In our previous blogpost, we introduced our 3 participatory design workshops about social media. In this blogpost, we will tell you about our first workshop, which was dedicated to the present of social media.
Our first workshop had 2 main goals:
- Getting to know each other, and
- Becoming familiar with the existing data
Getting to know each other
One of the core objectives of the first workshop was getting to know each other and becoming comfortable working together. To get started, we invited people to introduce themselves through something they had made. This gave us an opportunity to share some of our special interests.
The object-based introductions turned out to be a fantastic ice-breaker. There was a truly remarkable range of skills and abilities within the participating groups. We got to see illustrations, paintings, embroidery, music, poems, fabulous Lego pieces and even a guitar that one of our participants had made from scratch. The members of the research team brought hand-made bead jewellery, delicious Mexican food recipes with over 20 ingredients, and beautiful crochet pieces.
Becoming familiar with the existing data
The second goal of the first workshop was to become familiar with the data the project had collected during its first year. This data was gathered through interviews, and also included participants’ Facebook and Twitter posts.
During the first workshop, we looked at this data through an activity called the evidence safari. To prepare the activity, the researchers chose a sample of the data representing the main topics and subjects. Then, they organised the sample data into 5 themes. These themes are summarised below:
- Autistic community. This theme was about how people use social media to connect and interact with other autistic people.
- Comments. This theme was about people’s preference for engaging with existing social media conversations, rather than starting new ones from scratch.
- Social media features. This theme was about how people use things like emojis, images, GIFs and hashtags.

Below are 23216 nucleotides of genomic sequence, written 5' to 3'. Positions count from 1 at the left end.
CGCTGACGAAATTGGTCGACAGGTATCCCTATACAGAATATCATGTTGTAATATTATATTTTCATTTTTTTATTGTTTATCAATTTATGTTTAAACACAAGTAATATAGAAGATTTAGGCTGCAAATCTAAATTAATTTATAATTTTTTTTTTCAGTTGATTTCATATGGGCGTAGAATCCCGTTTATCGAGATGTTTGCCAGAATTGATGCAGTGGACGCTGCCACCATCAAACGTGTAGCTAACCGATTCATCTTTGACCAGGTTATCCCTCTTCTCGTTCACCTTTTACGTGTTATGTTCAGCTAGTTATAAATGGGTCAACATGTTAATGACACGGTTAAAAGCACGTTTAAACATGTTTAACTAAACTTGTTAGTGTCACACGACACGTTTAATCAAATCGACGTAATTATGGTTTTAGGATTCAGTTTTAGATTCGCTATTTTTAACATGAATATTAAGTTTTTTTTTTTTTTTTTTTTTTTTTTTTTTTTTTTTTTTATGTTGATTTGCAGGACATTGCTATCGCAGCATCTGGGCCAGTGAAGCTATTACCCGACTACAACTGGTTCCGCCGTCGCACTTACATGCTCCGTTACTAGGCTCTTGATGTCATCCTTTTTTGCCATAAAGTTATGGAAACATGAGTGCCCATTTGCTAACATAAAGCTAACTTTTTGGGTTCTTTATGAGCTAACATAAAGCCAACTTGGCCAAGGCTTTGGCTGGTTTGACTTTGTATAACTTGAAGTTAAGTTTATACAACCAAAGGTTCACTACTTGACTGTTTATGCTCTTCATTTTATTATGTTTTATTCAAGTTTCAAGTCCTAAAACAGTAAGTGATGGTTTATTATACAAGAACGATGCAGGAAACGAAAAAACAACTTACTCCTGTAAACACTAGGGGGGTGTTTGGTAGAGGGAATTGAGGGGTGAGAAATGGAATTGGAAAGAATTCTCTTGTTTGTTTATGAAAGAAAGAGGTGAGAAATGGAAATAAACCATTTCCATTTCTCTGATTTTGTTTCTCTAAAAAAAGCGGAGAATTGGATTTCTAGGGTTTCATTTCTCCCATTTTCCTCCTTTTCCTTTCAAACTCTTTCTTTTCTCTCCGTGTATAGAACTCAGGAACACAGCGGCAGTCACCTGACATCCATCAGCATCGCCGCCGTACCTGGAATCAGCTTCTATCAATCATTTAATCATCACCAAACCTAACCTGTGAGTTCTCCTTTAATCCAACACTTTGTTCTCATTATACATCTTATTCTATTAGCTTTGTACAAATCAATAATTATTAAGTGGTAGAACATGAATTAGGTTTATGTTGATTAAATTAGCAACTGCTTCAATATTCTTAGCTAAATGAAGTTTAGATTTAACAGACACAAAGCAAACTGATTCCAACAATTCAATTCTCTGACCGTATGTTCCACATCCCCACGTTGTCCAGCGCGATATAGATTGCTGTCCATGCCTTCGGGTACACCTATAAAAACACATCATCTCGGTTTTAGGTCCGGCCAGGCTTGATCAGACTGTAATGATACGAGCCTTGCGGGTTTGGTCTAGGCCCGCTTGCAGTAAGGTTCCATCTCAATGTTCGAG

- Avoiding conflict. This theme was about how people carefully craft their social media messages to prevent misunderstandings and to avoid arguments.
- Special interests. This theme was about how people use social media to learn, read about and discuss their interests and hobbies.
Each of these themes included 4 evidence cards, with each card displaying a piece of data. All data in the cards was anonymised, with participants’ names and social media handles replaced with pseudonyms.
For each theme, we also prepared a review card. Each review card listed 4 questions participants were invited to reflect upon while looking at the evidence cards.
Workshop 1 took place remotely via videocall. To make possible our remote evidence safari, we put all the cards on a shared digital whiteboard, neatly organised by theme.
We also printed the cards on thin cardboard and posted them to participants well ahead of the workshop. Together with the cards, we also sent some magic whiteboard and washi tape, so that participants could put the cards up at home on a wall or window.
The evidence safari
We had 4 working groups, and so we run 4 different workshops: one with each group. A workshop lasted only 2 hours: not enough time to review all 5 themes. So we split the themes across the 4 workshops. Each workshop was allocated 2 themes to review, with 20 minutes for each theme.
A theme review started with 5 minutes of individual work. During this time, participants read the cards in the theme, and wrote comments about them. There were 2 ways of writing comments. Participants could add their comments to the digital whiteboard, as shown in the image below.
Participants could also handwrite their comments using paper post-it notes. They emailed a photograph of their handwritten comments to the researchers, and the researchers then added those comments to the digital whiteboard.
After the review and comment time, there was a group discussion about the theme. Once the 20 minutes had passed, we repeated the process with the second theme. The workshop ended with some final reflections from each participant.
What did we find?
We are still reviewing and analysing the data from the workshops, so we cannot share much about this just yet. But one of the key messages from our participants was that they felt torn about social media as it is today.
On one hand, social media platforms are a fantastic tool to socialise and stay connected. On the other hand, they are confusing, have too much content, are prone to conflict, demand too much effort, jeopardise our privacy, and are driven by questionable business principles.
For now, it looks like the advantages of social media outweigh its drawbacks, but only by a wafer-thin margin. Change is needed if we are to preserve the benefits these technologies can contribute to our lives.
How do you feel about social media? Let us know by leaving a reply.